Why I am a Muslim by Zahir Ebrahim

Wednesday, December 11, 2019
Late last night, suffering from my usual insomnia when I do my most creative intellectual work, I was 'googling' Shashi Tharoor to understand how he acquired the super-manly courage to so eloquently stand up to the racial Modi regime rapidly transforming a liberal India into a fundamentalist Hindu-only state – in the mold of the handful of courageous recovering Jews who have long stood up to the evil of Zionism's Jews-only state but with zero impact, and here too fearing the same outcome – I was pleasantly surprised to discover Dr. Tharoor's autobiographical book Why I am a Hindu. After hearing him read from it in a presentation at the Hay Market forum explaining Hinduism’s origins and its philosophical concepts, I have ordered not just that book, but also his earlier book Inglorious Empire: what the British did to India.
I first understood Hinduism being fundamentally monotheist, singular Creator of all that exists, when a Hindu mom at my children's elementary school where I used to volunteer daily, surprised me with that revelation during a deep conversation on spirituality, explaining that all the many gods you see Hindus worshiping are merely their imaginative representation of the singular root Godhead's, the Creator's, many properties or characteristics personified by man's limited imagination to make it more palatable to conceptualizing the unconceptualizable God for the human mind. For, indeed, that's also what Allah SWT's 99 names also represent, the many properties or characteristics of God, the Creator. So, for instance, while Muslims call upon Allah as the Deity with the many Names mentioned in the Holy Qur'an without using their imagination to personify those God characteristics, the Hindu is a tad more imaginative. He gives physical representation to the Creator's otherwise unimaginable God characteristics. And since they have no formal “Divine text” prohibiting them to use their imagination thusly, Hinduism as 'the way of life' has richly accumulated in its cultural moorings more than three thousand five hundred years of imaginations representing the same one Creator of all creation in differing manifestations, now totaling 33 million. Depending on what aspect of God is being called upon as the Deity, by which human mind. That rich tapestry of human imaginations still represent one, and only one, singular but unknowable Creator. And as Shashi Tharoor elegantly summed its impact, quoting someone in his presentation, it makes it easier for the Hindu mind to accept all other religions which do proclaim a Creator. And not merely tolerate them! In the Hindu mind, as Tharoor put it, another religion's conception of God becomes yet one more representation of the same Creator in Hinduism!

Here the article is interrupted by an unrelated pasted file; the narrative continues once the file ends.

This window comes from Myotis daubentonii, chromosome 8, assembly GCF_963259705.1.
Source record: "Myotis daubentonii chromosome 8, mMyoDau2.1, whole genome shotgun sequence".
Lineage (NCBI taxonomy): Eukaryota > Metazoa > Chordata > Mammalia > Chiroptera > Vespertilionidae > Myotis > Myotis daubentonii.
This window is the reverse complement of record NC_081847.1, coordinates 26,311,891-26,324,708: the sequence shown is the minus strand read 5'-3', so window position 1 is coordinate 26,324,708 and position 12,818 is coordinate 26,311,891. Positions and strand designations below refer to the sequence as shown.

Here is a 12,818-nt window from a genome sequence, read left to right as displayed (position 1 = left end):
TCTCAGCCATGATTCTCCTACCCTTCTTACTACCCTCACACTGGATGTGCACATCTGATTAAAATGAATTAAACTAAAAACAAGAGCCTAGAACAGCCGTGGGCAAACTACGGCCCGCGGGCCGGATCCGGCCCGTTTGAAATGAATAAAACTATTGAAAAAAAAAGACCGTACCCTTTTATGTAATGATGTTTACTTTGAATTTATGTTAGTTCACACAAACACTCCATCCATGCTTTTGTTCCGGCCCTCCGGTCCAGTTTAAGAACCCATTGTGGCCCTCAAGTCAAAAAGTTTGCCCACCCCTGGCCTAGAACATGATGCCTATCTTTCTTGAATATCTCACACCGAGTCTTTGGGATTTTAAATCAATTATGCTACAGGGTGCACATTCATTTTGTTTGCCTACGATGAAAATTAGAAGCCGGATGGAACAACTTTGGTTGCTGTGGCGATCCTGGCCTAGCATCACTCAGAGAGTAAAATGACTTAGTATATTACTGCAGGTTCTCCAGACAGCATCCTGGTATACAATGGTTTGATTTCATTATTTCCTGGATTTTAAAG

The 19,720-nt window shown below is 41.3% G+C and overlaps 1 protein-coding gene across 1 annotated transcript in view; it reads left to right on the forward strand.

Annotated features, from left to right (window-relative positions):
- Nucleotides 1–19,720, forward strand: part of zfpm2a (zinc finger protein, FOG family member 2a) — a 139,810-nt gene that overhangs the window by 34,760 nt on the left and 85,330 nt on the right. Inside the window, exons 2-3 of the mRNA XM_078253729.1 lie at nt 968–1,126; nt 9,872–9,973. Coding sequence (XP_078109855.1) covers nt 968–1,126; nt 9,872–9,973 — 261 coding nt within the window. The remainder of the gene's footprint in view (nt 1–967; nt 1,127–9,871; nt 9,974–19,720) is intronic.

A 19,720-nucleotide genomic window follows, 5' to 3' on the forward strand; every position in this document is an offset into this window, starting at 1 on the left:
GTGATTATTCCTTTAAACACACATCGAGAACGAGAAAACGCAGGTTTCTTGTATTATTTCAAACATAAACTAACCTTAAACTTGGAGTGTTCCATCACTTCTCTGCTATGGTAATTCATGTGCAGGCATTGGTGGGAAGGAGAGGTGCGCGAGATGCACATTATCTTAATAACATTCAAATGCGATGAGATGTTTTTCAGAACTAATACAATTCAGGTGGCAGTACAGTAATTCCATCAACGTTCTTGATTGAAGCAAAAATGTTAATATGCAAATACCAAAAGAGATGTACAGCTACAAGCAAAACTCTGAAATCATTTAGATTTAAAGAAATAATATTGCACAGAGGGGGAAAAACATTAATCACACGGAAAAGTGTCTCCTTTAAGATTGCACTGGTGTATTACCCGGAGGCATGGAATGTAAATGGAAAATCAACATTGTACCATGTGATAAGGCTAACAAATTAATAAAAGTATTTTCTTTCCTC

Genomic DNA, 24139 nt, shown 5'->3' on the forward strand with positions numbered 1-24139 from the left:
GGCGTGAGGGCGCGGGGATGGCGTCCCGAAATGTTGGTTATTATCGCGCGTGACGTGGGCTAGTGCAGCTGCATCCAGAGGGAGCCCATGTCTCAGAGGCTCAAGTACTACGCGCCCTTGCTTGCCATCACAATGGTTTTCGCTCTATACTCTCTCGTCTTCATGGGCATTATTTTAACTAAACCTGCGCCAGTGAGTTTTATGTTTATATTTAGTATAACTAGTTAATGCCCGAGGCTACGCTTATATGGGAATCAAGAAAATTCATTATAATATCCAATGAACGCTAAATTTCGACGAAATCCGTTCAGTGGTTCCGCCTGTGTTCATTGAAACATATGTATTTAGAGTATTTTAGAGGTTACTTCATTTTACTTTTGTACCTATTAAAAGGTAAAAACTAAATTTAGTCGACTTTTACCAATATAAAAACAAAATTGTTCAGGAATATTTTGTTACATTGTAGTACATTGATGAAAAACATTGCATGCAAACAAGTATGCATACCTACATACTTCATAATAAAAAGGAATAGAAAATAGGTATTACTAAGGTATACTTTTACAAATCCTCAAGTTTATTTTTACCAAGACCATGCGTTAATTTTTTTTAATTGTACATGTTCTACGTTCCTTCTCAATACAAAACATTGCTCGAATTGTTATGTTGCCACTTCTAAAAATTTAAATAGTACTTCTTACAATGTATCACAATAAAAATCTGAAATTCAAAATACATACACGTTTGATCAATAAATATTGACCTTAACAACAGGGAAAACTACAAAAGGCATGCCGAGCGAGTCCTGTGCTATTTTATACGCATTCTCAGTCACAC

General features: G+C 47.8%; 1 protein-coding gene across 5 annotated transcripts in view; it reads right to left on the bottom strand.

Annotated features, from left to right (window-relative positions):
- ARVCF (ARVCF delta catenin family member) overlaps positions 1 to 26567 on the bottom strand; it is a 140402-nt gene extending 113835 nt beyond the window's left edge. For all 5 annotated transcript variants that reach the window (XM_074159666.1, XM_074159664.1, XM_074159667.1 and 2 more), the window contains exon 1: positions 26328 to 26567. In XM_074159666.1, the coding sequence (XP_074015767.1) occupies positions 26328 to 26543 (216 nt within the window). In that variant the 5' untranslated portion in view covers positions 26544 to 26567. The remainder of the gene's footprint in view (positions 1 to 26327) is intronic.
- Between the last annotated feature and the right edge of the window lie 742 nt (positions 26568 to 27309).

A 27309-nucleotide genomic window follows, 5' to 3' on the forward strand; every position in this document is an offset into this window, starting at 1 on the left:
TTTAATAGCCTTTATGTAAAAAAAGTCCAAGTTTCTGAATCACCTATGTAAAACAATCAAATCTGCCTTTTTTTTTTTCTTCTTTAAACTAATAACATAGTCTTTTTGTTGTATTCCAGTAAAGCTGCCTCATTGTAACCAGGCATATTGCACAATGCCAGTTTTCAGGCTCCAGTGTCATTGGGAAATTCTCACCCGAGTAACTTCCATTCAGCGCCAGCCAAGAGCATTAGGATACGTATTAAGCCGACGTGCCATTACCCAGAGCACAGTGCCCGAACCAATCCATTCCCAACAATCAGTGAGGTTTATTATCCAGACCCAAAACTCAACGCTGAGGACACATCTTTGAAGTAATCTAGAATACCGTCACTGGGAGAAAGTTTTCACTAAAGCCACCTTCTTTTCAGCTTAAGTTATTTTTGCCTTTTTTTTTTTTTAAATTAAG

And that's all the difference I actually saw right there and then in my conversation with this lovely volunteer Hindu mom whose daughter was in the same 4th grade class as my brood. To me, it appeared that the Hindu mind was a bit more imaginative and unconstrained by Scripture than the Muslim mind, but was essentially calling on the same singular Creator with many different names just as Muslims call on Allah with the many names. Did that make the Hindu polytheist?